Conservative Blazers maintain their views in liberal surroundings
Blair is known for its diversity, due to its nearly equal percentages of Asian, black, Hispanic and white students, all from various religious, ethnic and economic backgrounds. But among the varying shades of color and the pool of many languages, there is an underrepresented Blazer minority: conservatives. Politically speaking, conservatives are generally characterized as being in favor of deregulation, the Second Amendment and other "traditional" American values.
But how do these conservative Republicans fare in a county where two thirds of executive election participants, according to exit polls, voted Democrat in 2010? "People automatically hate me," senior Kathryn Waychoff says.
Road to the GOP
As primary elections approach and the battle for the Republican presidential candidate continues, southeastern Montgomery County continues to be primarily liberal. But for some Blazers, the Grand Old Party (GOP) is a lot closer to home.
Junior Myles Wagner credits the formation of his political viewpoint to his parents. "My father is an economic and foreign policy conservative, and, socially, more liberal," Wagner says. Like many other teenagers, Wagner's political views were first formulated at home. According to a 2005 Gallup poll, 71 percent of teens say their political and social ideology is similar to their parents. For Wagner, as his views became more conservative, his father's beliefs strengthened as well. "I think we've influenced each other's views a lot," he says.
Waychoff's parents, on the other hand, influenced her in a different way. Both of her parents were raised in liberal environments, but grew more conservative over time. Their exposure to various political standpoints provided Waychoff with a wide perspective. From a young age, she was able to compare and contrast both Democratic and Republican ideologies and formulate her own opinions. She was not pressured to choose one party over the other. "My choice was my own," Waychoff says.
Left v. Right
Outside of their homes, conservative Blazers are pitted against a largely liberal student body. Both Wagner and Waychoff know of only a handful of Blazers who share their political views, which has led to a number of misconceptions. For example, although Waychoff is an atheist, many people assume that she is religious. Some students have gone so far as to assume that she's racist.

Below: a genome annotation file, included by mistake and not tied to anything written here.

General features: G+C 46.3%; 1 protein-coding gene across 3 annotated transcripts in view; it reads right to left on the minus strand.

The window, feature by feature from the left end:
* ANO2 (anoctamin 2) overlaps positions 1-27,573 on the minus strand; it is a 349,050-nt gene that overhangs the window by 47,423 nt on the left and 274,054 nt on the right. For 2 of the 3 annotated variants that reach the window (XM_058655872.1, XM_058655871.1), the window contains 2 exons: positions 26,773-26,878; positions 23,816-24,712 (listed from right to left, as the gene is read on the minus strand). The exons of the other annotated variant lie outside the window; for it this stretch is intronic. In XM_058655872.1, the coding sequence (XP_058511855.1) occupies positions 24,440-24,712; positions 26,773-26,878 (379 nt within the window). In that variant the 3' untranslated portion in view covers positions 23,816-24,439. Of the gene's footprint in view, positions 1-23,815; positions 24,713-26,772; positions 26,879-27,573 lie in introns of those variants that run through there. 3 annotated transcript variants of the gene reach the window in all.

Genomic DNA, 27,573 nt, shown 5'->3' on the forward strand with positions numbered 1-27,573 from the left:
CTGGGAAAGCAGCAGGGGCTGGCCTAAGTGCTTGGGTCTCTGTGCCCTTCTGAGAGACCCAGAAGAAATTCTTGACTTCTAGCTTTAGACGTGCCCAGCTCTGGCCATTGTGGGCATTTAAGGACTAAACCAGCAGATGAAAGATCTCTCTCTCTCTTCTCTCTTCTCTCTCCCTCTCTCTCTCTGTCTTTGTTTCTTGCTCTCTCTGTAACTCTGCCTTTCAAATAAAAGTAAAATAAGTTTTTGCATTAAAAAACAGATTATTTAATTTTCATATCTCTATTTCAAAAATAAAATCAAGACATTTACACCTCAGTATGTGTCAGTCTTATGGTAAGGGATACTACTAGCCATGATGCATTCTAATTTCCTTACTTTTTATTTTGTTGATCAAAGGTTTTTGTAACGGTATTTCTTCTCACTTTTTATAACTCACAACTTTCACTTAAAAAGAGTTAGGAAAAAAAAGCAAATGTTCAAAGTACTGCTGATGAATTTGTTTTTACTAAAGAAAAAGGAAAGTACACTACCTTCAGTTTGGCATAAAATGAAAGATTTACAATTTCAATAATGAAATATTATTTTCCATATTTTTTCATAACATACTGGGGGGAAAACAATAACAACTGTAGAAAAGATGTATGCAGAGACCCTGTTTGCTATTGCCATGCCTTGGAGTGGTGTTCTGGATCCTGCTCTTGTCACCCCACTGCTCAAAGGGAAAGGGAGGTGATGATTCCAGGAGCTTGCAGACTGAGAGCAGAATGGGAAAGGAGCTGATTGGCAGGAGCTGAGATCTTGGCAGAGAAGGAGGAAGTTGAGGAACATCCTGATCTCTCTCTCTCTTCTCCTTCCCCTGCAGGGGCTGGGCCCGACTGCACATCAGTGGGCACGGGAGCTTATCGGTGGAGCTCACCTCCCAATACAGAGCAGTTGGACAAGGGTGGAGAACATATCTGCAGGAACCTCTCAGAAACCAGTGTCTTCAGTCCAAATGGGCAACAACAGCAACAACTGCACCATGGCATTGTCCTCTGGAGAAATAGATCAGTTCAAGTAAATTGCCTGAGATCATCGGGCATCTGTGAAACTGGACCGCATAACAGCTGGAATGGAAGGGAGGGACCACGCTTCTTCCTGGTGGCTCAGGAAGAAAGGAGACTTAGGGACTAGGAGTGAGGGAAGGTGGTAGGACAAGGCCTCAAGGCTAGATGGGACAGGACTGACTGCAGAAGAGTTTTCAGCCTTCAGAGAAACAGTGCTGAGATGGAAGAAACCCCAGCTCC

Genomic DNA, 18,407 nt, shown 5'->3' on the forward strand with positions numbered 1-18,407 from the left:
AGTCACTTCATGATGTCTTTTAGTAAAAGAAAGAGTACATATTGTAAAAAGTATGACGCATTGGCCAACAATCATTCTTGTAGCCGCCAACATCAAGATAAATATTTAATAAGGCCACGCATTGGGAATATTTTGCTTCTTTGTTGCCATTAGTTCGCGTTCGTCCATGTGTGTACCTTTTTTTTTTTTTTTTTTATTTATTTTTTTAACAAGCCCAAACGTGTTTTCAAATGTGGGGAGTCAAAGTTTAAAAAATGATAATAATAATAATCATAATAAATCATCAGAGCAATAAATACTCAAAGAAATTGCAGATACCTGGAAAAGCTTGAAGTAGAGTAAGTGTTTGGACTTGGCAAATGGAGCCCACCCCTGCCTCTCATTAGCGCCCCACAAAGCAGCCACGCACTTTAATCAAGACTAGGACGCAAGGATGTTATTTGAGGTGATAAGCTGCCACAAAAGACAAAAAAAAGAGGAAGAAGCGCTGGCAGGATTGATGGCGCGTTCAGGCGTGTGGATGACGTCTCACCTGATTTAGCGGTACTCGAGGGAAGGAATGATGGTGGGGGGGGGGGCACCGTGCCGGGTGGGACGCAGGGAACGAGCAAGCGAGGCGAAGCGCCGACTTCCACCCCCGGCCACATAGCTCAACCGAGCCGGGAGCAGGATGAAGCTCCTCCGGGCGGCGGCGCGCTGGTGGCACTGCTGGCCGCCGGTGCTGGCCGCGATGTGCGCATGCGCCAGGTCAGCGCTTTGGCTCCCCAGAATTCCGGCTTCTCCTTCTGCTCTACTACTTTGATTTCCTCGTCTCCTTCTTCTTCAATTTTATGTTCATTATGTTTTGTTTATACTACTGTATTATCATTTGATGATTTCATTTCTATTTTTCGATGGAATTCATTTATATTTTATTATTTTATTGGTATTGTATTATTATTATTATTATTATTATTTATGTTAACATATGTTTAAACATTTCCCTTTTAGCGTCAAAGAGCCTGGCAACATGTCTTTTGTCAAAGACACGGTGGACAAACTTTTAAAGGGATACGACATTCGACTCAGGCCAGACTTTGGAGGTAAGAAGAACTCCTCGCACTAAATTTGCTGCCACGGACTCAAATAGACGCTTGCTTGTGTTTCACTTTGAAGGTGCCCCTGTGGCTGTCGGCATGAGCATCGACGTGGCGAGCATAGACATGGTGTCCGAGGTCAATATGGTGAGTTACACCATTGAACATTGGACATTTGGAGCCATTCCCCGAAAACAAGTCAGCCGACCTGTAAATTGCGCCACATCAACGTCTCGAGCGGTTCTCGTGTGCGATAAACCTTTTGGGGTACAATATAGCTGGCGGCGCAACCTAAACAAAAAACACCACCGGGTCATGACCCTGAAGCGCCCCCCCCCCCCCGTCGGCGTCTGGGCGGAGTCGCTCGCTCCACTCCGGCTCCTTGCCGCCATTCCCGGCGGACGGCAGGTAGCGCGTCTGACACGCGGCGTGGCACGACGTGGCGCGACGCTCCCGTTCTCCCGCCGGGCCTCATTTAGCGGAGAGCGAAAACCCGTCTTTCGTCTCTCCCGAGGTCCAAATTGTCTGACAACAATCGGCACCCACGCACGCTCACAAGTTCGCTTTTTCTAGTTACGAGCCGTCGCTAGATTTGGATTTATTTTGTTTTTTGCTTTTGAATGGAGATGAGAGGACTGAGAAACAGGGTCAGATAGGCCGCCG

Because of these offensive assumptions, Waychoff feels like she has become a punching bag for liberal frustrations. "As their token conservative, they feel the need to take out all their anger at the Republican Party and anything else going wrong in government at me," she says.
Wagner has faced similar scorn from his peers. In middle school, a student verbally attacked him and the entire Republican Party. "[He] told me 'You goddamn Republicans hate everybody. I can't stand you,'" he says.
Neither Wagner nor Waychoff allow such attacks to bring them down. After living in Montgomery County for their entire lives, the two are not strangers to various forms of verbal abuse. For Wagner, surrounding himself with differing opinions has helped strengthen his viewpoints. The constant criticism that he has faced taught him to be more outspoken and knowledgeable about his beliefs. "Often I view it as sort of challenge to be surrounded by people who don't share my viewpoints," he says. "It's really helped solidify my opinions."
Waychoff has come to accept the same challenge. While most people can bounce ideas off of each other in a political debate, Waychoff can only rely on herself. Growing up in a largely liberal area has made her aware of contrasting views and more certain of her values. "I really get a chance to see the opposing side, more often than my own side, and it allows me to make really informed decisions - politically," she says.
Don't ask, don't tell
However, for some conservative Blazers, personal political views have no place in the classroom. Junior Andy Slenkovich is a conservative, but feels as though claiming any kind of political affiliation automatically labels him. He finds that political debates move quickly from rational discussions to complete nonsense due to insensitivity and anger. "In such a densely Democratic area, conservatives have a rough time discussing politics without a mindless group of an opposing party spewing ignorance rather than actually discussing the topic at hand," Slenkovich says. For this reason, Slenkovich tends to keep his political views under wraps, though he says he will gladly defend his beliefs if they are challenged.
The 2010 Gallup Polls state that conservatives outnumber liberals by more than 20 percent, but life for Republicans at Blair comes with its fair share of challenges. Despite the verbal harassment and disapproving looks, both Waychoff and Wagner still enjoy school and life in Montgomery County. "It's hard to live [here], but I'm definitely getting the better side of the deal," Waychoff says.
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